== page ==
Tanzplan Deutschland became an international model project that realized 1277 dance performances in total.

Bright Future

Although the project of  Tanzplan Deutschland is completed, it was the starting shot for the Federal Cultural Foundation to continue supporting dance with the new Tanzfonds.

Tanzplan Deutschland demonstrated the worthiness to not only support cultural initiatives but also Germany’s numerous dance artists, choreographers and academies. The work of promoting the potential there is in dance can and will not stop here. Tanzplan Deutschland barely took the first important step of preparing a fertile ground for a flourishing future of talent and innovation in dance to grow on. So everybody who still thinks Germany is not the place to look for dance can prepare to be surprised:


2 Responses to “An invitation to get surprised”

  1. Nicpic May 31, 2012 at 7:57 pm #

    Hi Rose,
    what a wonderful, informative post! I thought the way you introduce the topic is very clever. Going from a stereotype of Germans and then adding some humor through even more stereotypes of other countries we’re all familiar with! For example I had to drive in Italy one time and it was pure mayhem! Never again 😉
    Another great aspect of your post is that you include actual locations and initiatives we know and can now take place in in the future!
    Prior to your post I had not heard of “Tanzplan Deutschland” yet or even knew that such an initiative existed.
    You present the topic very nicely by first explaining the concept and then moving from its past, to its present and in the end its future. A very educative post!
    In addition I know that dancing is a topic that you’re really passionate about and I feel this translates to your writing!
    The only thing I want to remark is that even though your post is beautifully written and contains a lot of information I think you could still improve its value for us as managers in the making. The point you are trying to make is not clear to me yet and I think your posts will be even better if you include more experts’ opinions and find an issue worth talking about. Maybe you could include some information on how one would go forth in establishing such an initiative next time. Or even make it a two part post and write about it next week. I would read it for sure!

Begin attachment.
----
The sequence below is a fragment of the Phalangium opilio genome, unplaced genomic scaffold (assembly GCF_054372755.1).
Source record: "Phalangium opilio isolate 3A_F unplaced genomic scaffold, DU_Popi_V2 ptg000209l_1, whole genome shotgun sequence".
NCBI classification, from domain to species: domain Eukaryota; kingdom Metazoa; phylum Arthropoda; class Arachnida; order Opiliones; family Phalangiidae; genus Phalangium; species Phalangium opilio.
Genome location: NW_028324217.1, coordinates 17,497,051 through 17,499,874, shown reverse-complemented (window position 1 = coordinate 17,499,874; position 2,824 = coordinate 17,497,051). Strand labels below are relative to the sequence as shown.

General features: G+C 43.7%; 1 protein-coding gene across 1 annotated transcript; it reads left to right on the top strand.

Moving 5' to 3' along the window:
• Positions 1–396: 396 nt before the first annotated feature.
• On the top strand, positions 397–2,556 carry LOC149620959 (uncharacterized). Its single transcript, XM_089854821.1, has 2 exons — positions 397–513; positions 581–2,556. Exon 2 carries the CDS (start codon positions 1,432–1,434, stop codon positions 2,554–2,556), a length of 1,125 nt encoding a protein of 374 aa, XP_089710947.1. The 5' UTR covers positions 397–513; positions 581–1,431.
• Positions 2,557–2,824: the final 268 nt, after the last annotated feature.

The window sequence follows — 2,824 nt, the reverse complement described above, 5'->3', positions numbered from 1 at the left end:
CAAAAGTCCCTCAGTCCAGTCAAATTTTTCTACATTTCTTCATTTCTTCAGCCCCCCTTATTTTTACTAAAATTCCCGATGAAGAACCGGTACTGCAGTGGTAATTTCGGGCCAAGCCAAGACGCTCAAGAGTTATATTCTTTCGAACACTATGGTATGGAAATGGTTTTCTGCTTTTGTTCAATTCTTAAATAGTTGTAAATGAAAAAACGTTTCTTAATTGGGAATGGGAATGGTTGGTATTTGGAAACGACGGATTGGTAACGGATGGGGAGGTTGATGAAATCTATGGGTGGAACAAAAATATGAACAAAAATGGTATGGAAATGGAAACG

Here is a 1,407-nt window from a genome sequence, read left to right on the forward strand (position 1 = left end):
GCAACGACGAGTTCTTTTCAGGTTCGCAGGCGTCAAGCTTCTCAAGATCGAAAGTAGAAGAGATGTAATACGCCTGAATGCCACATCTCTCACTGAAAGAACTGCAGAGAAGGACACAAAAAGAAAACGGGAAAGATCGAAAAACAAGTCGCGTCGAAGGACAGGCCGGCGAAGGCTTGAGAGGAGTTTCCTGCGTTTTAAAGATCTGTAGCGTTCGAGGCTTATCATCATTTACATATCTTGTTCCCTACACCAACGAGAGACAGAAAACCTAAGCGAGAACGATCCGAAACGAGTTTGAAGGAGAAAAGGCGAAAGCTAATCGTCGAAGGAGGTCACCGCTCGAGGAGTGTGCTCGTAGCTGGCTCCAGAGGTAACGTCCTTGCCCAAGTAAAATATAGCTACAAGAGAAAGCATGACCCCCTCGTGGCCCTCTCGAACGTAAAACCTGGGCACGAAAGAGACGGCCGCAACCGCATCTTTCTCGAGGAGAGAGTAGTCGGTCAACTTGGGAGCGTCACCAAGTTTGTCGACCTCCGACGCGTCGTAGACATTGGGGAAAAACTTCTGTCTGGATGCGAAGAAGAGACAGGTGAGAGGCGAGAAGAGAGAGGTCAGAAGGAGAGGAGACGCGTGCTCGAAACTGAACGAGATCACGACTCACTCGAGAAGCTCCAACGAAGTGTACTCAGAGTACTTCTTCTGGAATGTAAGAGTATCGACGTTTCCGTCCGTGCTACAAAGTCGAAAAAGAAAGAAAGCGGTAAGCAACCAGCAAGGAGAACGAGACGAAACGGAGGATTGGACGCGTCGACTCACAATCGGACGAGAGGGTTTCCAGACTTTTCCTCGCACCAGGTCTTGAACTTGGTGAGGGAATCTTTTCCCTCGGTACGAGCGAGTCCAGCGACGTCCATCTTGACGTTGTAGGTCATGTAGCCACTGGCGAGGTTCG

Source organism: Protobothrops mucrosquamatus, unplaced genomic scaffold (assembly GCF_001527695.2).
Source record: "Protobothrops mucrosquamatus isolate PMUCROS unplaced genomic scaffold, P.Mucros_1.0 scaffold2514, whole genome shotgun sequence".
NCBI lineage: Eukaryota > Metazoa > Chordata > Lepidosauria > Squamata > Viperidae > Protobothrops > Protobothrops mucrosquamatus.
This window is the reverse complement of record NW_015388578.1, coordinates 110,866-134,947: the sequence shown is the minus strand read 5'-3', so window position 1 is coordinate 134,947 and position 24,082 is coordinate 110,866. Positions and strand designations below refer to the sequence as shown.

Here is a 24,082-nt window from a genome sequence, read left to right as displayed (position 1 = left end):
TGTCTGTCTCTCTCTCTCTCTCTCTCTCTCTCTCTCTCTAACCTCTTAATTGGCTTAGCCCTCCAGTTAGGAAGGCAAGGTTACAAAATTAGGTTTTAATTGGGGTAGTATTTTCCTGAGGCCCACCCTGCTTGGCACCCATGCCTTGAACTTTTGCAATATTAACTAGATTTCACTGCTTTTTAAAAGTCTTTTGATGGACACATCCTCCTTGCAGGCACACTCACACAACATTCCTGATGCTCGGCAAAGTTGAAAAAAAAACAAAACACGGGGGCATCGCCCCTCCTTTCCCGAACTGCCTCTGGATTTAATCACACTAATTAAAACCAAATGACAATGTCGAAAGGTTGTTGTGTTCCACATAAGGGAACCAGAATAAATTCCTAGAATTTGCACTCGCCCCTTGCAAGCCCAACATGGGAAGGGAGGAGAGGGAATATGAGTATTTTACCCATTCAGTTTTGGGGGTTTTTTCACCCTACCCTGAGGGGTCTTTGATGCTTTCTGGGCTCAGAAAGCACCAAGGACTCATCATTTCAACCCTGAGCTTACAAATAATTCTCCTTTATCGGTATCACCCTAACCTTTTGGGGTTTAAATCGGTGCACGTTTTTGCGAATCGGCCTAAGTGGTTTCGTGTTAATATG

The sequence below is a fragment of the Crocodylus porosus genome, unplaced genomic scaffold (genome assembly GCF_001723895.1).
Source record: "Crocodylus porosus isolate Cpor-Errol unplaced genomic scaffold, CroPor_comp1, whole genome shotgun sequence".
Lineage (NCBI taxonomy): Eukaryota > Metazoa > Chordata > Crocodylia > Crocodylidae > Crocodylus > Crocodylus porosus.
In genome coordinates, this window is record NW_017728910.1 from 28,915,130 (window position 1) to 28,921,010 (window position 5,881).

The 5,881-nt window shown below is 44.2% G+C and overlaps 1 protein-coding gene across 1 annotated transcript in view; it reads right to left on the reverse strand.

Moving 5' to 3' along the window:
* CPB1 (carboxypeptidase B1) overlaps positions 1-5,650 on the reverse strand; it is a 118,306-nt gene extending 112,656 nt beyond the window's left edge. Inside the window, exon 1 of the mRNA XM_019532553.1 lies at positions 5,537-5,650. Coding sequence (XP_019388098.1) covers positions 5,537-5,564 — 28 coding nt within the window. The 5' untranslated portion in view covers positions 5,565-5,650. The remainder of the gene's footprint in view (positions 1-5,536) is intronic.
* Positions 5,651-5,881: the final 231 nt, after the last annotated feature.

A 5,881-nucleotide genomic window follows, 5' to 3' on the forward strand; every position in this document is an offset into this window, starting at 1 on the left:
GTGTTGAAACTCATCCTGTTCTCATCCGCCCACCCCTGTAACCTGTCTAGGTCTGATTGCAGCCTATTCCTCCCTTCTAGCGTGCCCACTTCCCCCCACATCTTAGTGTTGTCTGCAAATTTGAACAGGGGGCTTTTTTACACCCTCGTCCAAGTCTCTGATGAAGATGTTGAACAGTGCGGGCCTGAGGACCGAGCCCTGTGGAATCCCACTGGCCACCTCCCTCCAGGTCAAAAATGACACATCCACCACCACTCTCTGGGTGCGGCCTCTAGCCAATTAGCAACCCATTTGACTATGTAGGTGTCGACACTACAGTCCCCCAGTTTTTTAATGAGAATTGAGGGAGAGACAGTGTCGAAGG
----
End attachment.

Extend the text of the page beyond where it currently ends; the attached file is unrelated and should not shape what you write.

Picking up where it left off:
Oh and just for some chuckles check out this video on Youtube if you’re interested in even more stereotypes!
    Cheers Nicky

  2. melissano18 June 4, 2012 at 4:15 pm #

    Hey Rose!

    Your blog post is a very well written and an appealing piece of work! I think it is so interesting that you chose to write about dancing. I danced myself for several years and I miss it so much! I haven’t had heard about this project “Tanzplan Deutschland”, however it sounds very impressive to me! I think that it is important to put some more focus on dancing!

    Your post is very structured and therefore very easy to read. You introduced the whole concept to us, which makes it more understandable for the reader.

    The pictures and the videos support your topic and are very well chosen.

    I liked that you put your “personality” in this post, because I know that you love dancing, however also just from reading this post I know how important dancing is for you.

    Great post, Rose!

    I’m looking forward to read more about this topic!